COVID-19 Force Majeure Litigation
Throughout the COVID-19 pandemic, parties to commercial contracts have invoked force majeure clauses to excuse nonperformance caused by pandemic-related shutdowns, labor shortages, supply chain issues, and many other disruptions. At the beginning of the pandemic, there was much conjecture about how courts would approach force majeure clauses during the pandemic era. Now that the courts have been grappling with these issues for two years, parties and litigators have more insight as to how the courts will approach force majeure contract disputes.
The first step in the analysis, as with all contract interpretation issues, is to examine the language of the contract. Each force majeure clause is unique to the contract. If the clause explicitly references a “pandemic” or “epidemic,” then most courts likely would conclude that the COVID-19 pandemic was a triggering event. Unfortunately, the inquiry is rarely so simple for contracts drafted prior to 2020; few force majeure clauses contained such a direct reference to pandemic-related concerns. Courts have differed widely in whether the pandemic falls within any of the events more commonly listed in force majeure clauses.
Second, the party invoking the force majeure clause must prove a causal relationship between the force majeure event and the party’s inability to perform its contractual obligations. Courts undertake a fact-intensive inquiry to determine whether the event rendered performance impossible or impracticable. If the pandemic merely delayed performance or made it more difficult or expensive, then the court could find that performance was not excused. Historically, even severe economic impact was insufficient to successfully invoke a force majeure clause. David Farren, “Force Majeure and the Coronavirus Pandemic: A Case Law Update” Jaburg Wilk, Feb. 12, 2021.
Many attempts to invoke force majeure in the pandemic context have failed to demonstrate the requisite causality. However, some courts have found that the pandemic was a contributing mitigating favor, even if it did not completely excuse performance. Eleanor Vaida Gerhards, “Insurance and Force Majeure: Decisions and Trends,” in 2022 Judicial Update (Int’l Franchise Ass’n Annual Legal Symposium, May 15–17, 2022). For example, one court set aside a default judgment against a former franchisee (id. (discussing Nails v. Hoang Minh T Ha, No. 20-14388-CIV-MARTINEZ/MAYNARD, 2021 BL 343870, 2021 U.S. Dist. LEXIS 172265 (S.D. Fla. Sept. 9, 2021))), and another court considered the pandemic in crafting injunctive relief to enforce a noncompete (id. (discussing Jackson Hewitt Inc. v. Collins Njoku, Civ. No. 21-7665 (D.N.J. May 6, 2021))).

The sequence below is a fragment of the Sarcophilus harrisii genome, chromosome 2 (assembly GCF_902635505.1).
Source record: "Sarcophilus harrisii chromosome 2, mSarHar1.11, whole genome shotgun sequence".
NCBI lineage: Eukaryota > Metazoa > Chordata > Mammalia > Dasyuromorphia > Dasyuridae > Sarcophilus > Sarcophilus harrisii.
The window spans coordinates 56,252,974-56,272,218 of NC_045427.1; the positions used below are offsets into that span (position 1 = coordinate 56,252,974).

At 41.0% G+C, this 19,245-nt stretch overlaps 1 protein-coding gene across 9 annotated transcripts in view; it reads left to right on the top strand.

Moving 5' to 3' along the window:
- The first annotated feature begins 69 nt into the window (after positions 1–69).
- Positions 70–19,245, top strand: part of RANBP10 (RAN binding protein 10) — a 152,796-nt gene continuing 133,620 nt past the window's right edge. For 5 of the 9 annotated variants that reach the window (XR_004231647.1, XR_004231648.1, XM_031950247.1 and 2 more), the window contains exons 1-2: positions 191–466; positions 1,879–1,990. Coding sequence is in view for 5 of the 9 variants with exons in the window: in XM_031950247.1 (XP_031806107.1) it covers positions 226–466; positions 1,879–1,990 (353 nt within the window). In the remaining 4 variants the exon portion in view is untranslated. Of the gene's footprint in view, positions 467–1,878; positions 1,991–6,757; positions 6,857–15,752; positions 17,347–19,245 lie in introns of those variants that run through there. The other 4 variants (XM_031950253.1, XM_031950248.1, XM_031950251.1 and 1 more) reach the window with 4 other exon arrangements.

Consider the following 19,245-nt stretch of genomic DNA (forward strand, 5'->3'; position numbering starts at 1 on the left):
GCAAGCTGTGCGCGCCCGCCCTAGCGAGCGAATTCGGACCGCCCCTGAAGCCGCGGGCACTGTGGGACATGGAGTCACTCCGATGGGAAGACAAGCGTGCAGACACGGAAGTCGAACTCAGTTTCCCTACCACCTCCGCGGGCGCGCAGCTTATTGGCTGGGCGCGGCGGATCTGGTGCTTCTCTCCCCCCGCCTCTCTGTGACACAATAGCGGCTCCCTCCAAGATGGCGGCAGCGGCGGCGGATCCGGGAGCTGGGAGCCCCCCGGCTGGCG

Third, in most cases, the force majeure event must have been unforeseeable at the time the parties entered the contract. Erin Webb, “Analysis: No Longer Unforeseeable? Force Majeure and Covid-19,” Bloomberg Law, Nov. 1, 2021. Two years into the pandemic, courts are becoming increasingly reluctant to find that COVID-related disruptions were unforeseeable. Id. Moreover, the inclusion of “pandemic” or “epidemic” in a force majeure clause may undermine a party’s argument that the risk was unforeseeable. Parties are less likely to successfully invoke force majeure clauses for COVID-related issues in contracts signed after the outbreak of the pandemic.
Other Contract Defenses
Alternatively, parties seeking to avoid performance can invoke contract defenses like impossibility or frustration of purpose. These defenses saw some success, especially for entertainment businesses, in light of government-mandated shutdowns. Id.
Many of these cases failed, however, due to foreseeability. As noted, economic hardship generally does not excuse performance. A business cannot excuse performance simply because it finds itself in a dire financial condition, even if the pandemic caused that financial condition. Id. More recently, courts are beginning to find that COVID-19 is no longer unforeseeable for contracts entered after the initial outbreak.
For the past two years, force majeure clauses and similar defenses have provided some respite for some parties to contracts that were affected by the COVID-19 pandemic. Increasingly, though, courts are finding that pandemic-related disruptions are outside the scope of force majeure clauses. Parties to contracts entered into after the initial outbreak may experience more difficulty invoking force majeure clauses to excuse performance.